As we dive into our Work at Home Wednesday series, I thought it would be best to first cover the bases of starting a business. There are so many businesses out there that a mom can start, but no matter what they may be, there are always some crucial first steps that everyone should be aware of.
Today, we’re going to explore the topic of how to legally start a business. I get asked about this all the time. Moms want to know what exactly must be done to have a legally operating business. Now first off, I’m not an attorney, I’m just speaking from research and experience. Please verify anything you’re unsure about with your own attorney. Second, this information is geared towards Mompreneurs in the United States. Unfortunately, I know nothing about starting a business in other parts of the world, but, if you do and would like to chime in, please feel free to leave a comment below. Now that that’s out of the way, let’s get started!
What’s in a name…
Once you decide that you want to start a business, the first step in legally creating it is going to be selecting a name. Even if you’re running an independent business as a direct sales consultant for a large company, you can still (and should) branch your business off as a separate entity. For instance, if you’re a jewelry rep, you could be “Julie’s Jewels.” If you’re a kitchen supplies rep, you could be “Cooking’ with Carry.” You get the idea! Obviously, you’re going to want to select a name that isn’t already taken. There isn’t one easy way to go about doing this as there’s no central database somewhere that lists every business name in the country. You’ll have to do a little legwork on your own, but I promise, it’ll just take a little bit of time and will be quite painless.
- Search for trademarks. Not every business will have their name protected, but many do. Start out by searching the United States Patent & Trademark Office to see if there’s one for your name. Also, check with your local state trademark agency to see if there are any state specific records as well.
- Check for unregistered trademarks. A business can have an unregistered trademark simply by operating under that businesses name. So, filing for trademark protection isn’t the only way someone can stake claim to a particular name. Here’s where you’ll need to consult with your friend, Mr. Google. Start out by searching for your selected name, then also try variations. A few minutes of searching can easily yield the results you’re looking for.
- Search for domains. Chances are, you’re going to want to establish a website for your business. You may want to use your business name as the website address. Search domain records to see if someone has already beaten you to it. If the domain you’d like to use is your business name and you find that it’s already taken, this can also fall under trademark protection, so it would be best to find another one.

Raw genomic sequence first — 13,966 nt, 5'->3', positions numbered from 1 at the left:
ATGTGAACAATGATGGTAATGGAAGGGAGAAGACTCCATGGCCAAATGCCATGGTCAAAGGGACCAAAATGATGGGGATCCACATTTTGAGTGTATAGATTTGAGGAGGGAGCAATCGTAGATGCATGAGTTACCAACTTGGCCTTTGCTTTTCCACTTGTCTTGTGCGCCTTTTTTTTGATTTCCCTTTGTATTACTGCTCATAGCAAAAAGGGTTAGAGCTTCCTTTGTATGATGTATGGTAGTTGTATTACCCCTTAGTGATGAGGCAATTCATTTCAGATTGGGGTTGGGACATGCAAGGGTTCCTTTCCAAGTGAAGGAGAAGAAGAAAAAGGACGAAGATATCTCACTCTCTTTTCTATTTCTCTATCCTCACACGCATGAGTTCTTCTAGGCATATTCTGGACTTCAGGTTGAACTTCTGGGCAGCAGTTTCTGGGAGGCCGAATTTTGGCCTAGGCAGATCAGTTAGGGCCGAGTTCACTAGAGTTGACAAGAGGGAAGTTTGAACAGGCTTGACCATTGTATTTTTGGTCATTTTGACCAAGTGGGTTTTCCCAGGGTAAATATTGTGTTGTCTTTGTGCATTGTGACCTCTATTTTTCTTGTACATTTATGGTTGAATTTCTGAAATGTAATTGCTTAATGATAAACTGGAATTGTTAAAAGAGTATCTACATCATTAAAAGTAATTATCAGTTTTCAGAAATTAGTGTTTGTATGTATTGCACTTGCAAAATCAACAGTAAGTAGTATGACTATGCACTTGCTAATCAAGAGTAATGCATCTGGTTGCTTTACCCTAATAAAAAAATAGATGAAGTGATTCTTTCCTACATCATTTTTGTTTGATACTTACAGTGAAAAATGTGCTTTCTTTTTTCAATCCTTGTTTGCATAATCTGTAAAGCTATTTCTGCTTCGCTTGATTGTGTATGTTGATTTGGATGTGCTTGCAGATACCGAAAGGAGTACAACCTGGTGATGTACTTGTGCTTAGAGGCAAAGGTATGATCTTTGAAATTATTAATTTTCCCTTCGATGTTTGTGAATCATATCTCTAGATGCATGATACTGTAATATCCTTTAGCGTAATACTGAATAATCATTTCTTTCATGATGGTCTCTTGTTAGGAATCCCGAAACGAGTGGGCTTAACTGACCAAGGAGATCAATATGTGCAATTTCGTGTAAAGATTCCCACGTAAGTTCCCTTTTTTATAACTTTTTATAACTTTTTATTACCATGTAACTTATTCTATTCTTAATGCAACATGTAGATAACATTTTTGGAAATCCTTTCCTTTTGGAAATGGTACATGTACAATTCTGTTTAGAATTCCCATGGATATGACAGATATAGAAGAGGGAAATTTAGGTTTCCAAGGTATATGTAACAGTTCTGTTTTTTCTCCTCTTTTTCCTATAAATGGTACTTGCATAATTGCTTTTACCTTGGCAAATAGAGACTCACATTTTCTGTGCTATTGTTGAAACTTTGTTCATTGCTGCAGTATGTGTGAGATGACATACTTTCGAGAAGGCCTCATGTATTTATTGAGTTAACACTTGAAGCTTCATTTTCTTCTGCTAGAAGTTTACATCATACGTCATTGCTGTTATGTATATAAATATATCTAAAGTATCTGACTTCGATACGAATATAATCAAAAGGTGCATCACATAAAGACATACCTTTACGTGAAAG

- Check corporation records. If you plan to organize your business as a corporation, partnership or LLC (we’ll get into that in a bit), you’ll need to check with your state’s filing office to make sure that there is no other corporation using the same name.
- Finally, you’ll also need to check the assumed names (a.k.a. DBA) database for your state to see if there are any businesses who aren’t legally named “XYZ” but who operate under it. Confused? We’ll explain DBA’s in a bit as well.
Once you have your name, you’ll now want to legally form your business. This is where many moms just aren’t sure where to go. There are 3 types of business structures, a sole proprietorship or partnership, a Limited Liability Company, otherwise known as an LLC, and a corporation. Unsure which one you need to be? Read on…
- Sole Proprietorship/Partnership: More than likely, you’ll create your business as a sole proprietorship, or, if it’s a joint venture, a partnership. This is the simplest way to go because you are able to claim your income on your personal taxes, making tax season easy breezy for you. The biggest downfall of a sole proprietorship, however, is that you will be held responsible for all claims (debts, legal and otherwise) related to the business. But, if you have a simple, uncomplicated business and don’t anticipate entering into a ton of debt, it’s likely the best way to go. To start your business as a sole proprietor, there is nothing you are required to do up front.
- LLC: Another common structure for a small business is an LLC. An LLC is a Limited Liability Company and it’s primary benefit is just what the name implies…the owner(s) of the business have limited liability when it comes to claims related to the business. Under most circumstances, no one can come after the owner of the business personally for debts, lawsuits or otherwise. For tax purposes, you’ll file as a sole proprietor and will claim your income on your personal taxes. An LLC is a great option if you intend to create any debt or if you deal with the public and have the potential for lawsuits. There is an up front cost involved with filing an LLC and that will vary based on the state that you live in. There is some paperwork as well that will need to get filed and some people elect to use a filing service to do this, so it could cost you upwards of $400-$500 to get started. Here’s a great resource to see what is needed to start an LLC in your state.
- Corporations: Odds are, a typical mom running a business won’t be setting up a corporation. The advantage of a corporation is the absence of personal liability, however, there are numerous disadvantages, including complicated tax liabilities.
Shout out to the IRS…